Jesus repeated over and over it was all from the Father. That he was just the messenger, the deliverer of his Father's glory. His Father's message. His Father's power, etc.

If he was in fact God, why did he lose his own glory and have to get re-glorified? Was it just the man part of Jesus that was getting glorified and not the divinity of Jesus getting re-glorified?

But Jesus said to his Father, he wanted the glory that he once had with Him before the world was. So somehow it reads like he lost that glory.

But he doesn't preach it like he once had any glory. He preaches that it was and is always all about his Father's glory. That would make the Son subservient to the Father.

The Son of God makes it very clear that it was and has always been his Father's glory.

John 8:50
I am not seeking glory for myself; but there is one who seeks it, and he is the judge.
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There are a few different Greek words that are translated "glorify" or glorified" in the English language versions of the New Testament. In John 7, the reference is to the three steps of; crucifixion of the Lord, the Risen Christ, and His Ascension. It gets complicated because Greek words can have FIVE interrelated tenses, and English is limited to an unrelated three.

In general, I believe the New Testament writers were referring to the change from the very human Jesus to the divine. They "knew" that change was somehow a return to what he was before. Perhaps they even understood that the Holy Spirit was somehow also Jesus present in their lives. It was difficult for those writers to express because the concept of the Trinity (three Persons = One God) had not been developed. They "knew" that their friend, their prophet, their anointed leader, was more than the Son of God, but no word, no existent theology, or even concept available then, could explain their understanding.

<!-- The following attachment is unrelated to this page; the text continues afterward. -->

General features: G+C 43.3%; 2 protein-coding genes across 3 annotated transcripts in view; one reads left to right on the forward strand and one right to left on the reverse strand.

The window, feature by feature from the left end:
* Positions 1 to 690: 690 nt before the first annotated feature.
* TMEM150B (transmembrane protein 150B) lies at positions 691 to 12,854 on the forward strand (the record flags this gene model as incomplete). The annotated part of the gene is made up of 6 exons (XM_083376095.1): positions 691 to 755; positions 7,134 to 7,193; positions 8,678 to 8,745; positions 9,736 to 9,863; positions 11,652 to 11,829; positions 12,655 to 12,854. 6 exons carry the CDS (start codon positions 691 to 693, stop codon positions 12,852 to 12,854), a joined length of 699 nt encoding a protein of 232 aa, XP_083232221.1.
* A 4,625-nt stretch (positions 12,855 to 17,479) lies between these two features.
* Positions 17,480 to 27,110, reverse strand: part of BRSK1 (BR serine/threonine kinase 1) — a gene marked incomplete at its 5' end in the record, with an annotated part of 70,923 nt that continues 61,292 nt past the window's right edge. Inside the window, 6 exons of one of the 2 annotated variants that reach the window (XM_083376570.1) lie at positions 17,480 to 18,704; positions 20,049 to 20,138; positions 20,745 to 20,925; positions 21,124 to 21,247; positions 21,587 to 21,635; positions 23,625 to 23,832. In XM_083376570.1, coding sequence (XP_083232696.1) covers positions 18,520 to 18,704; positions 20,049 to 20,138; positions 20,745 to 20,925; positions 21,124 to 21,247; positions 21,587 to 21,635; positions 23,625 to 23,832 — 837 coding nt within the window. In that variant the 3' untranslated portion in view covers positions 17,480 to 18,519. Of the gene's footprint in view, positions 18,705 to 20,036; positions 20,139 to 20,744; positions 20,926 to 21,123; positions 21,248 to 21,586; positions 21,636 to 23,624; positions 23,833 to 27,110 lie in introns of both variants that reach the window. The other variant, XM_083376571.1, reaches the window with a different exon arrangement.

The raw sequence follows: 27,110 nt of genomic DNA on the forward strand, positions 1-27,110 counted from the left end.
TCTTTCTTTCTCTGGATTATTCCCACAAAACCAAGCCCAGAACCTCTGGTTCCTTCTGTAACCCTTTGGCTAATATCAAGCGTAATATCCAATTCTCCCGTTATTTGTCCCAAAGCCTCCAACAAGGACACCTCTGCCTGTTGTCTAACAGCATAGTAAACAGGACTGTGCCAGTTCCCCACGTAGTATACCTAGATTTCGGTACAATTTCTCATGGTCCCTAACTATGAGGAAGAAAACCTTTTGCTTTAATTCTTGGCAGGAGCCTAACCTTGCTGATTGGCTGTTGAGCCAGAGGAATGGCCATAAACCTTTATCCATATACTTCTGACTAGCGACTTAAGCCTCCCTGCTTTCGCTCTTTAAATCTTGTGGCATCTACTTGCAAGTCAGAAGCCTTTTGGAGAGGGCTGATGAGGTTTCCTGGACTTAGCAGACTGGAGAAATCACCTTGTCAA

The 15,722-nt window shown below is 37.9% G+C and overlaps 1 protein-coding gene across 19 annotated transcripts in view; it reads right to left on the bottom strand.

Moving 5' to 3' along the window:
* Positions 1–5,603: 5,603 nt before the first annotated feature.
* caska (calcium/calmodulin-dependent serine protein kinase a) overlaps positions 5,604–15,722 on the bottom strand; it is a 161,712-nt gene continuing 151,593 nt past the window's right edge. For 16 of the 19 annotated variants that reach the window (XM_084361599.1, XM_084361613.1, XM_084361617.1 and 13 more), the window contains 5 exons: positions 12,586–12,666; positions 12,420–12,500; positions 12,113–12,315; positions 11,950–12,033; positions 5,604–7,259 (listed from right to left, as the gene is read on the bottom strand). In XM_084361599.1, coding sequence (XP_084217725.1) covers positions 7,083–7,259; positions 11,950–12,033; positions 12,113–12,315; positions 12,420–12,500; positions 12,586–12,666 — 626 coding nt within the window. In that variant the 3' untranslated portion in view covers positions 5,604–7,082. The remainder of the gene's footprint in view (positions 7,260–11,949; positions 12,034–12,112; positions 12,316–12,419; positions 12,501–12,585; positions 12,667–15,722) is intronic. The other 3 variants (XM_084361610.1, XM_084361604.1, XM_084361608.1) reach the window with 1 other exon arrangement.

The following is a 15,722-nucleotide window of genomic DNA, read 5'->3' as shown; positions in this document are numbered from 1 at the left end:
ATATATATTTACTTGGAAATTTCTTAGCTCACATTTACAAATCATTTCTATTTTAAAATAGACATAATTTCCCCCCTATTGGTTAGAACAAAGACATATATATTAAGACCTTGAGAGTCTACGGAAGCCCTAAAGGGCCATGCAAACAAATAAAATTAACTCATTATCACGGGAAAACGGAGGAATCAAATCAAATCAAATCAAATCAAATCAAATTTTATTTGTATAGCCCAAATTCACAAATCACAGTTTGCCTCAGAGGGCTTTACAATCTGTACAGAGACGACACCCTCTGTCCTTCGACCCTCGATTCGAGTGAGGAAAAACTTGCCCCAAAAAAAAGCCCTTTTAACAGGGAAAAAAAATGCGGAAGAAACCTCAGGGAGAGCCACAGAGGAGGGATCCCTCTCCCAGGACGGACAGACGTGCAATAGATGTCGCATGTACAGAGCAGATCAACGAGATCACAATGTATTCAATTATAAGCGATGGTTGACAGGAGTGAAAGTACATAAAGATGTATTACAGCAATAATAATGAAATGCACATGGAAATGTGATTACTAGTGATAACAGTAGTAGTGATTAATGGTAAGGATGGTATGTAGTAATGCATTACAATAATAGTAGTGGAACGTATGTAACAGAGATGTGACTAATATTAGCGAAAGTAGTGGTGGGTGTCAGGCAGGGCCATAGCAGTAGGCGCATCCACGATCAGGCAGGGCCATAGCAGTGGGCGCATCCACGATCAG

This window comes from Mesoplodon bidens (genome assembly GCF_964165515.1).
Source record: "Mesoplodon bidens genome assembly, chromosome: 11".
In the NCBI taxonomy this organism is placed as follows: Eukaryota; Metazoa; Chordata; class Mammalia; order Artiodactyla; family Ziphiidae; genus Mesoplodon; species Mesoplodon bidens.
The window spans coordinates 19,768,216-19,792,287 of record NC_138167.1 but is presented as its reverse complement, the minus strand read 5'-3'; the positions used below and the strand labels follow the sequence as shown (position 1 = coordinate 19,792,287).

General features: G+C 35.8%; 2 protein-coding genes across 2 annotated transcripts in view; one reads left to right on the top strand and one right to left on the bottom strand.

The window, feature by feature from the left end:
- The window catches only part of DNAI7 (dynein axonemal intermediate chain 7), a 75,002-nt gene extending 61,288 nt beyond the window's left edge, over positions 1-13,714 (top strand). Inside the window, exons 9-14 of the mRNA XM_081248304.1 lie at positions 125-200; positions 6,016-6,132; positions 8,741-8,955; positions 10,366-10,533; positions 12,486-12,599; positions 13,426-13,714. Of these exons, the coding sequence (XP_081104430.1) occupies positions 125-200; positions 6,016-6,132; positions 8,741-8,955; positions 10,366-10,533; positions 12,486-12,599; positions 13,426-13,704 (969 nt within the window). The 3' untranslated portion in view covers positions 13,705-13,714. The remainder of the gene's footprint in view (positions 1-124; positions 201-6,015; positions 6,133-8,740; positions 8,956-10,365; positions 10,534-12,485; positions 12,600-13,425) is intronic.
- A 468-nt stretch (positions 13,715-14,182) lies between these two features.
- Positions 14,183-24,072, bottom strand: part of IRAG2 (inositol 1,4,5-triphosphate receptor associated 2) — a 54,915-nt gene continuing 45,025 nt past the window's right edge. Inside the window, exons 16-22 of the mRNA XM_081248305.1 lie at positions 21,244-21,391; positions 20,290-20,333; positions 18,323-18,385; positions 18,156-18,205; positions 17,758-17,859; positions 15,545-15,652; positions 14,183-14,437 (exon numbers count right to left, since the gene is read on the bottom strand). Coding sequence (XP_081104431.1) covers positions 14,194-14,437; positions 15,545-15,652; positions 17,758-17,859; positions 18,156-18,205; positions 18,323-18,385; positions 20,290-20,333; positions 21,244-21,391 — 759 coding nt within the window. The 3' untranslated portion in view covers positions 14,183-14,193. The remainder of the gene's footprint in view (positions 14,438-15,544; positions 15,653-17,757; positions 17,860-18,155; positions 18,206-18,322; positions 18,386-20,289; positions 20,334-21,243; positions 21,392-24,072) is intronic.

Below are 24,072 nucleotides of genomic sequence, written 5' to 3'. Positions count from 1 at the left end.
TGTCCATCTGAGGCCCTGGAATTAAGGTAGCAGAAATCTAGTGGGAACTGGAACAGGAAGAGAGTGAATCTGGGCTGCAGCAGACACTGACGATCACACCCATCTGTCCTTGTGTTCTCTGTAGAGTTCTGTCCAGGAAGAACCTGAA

Please do not get hung up on a 20th century definition of "glory." Websters just doesn't have a definition that covers how a bunch of working stiff Jews from the back side of noplace important, 2,000 years ago tried to explain in a completely different language, the most important events that ever happened and what those events mean to the world! The important point is Jesus died in your place, for your sins, and because He did, you are forgiven. That is glorious.
Thread starter #6
In general, I believe the New Testament writers were referring to the change from the very human Jesus to the divine. They "knew" that change was somehow a return to what he was before.

The important point is Jesus died in your place, for your sins, and because He did, you are forgiven. That is glorious.
Important, yes and what I believe as well.

I would agree that part of the glory of Jesus was his death, resurrection, and ascension.

I don't recall a change in the human Jesus returning to a divine persona in scripture. I think he was always divine and became human within time. He didn't return to divinity. He also hasn't given up his humanity.

He may have given up his glory to become human but he hasn't given up his humanity. He may have returned to that glory but not his divinity as he never lost it.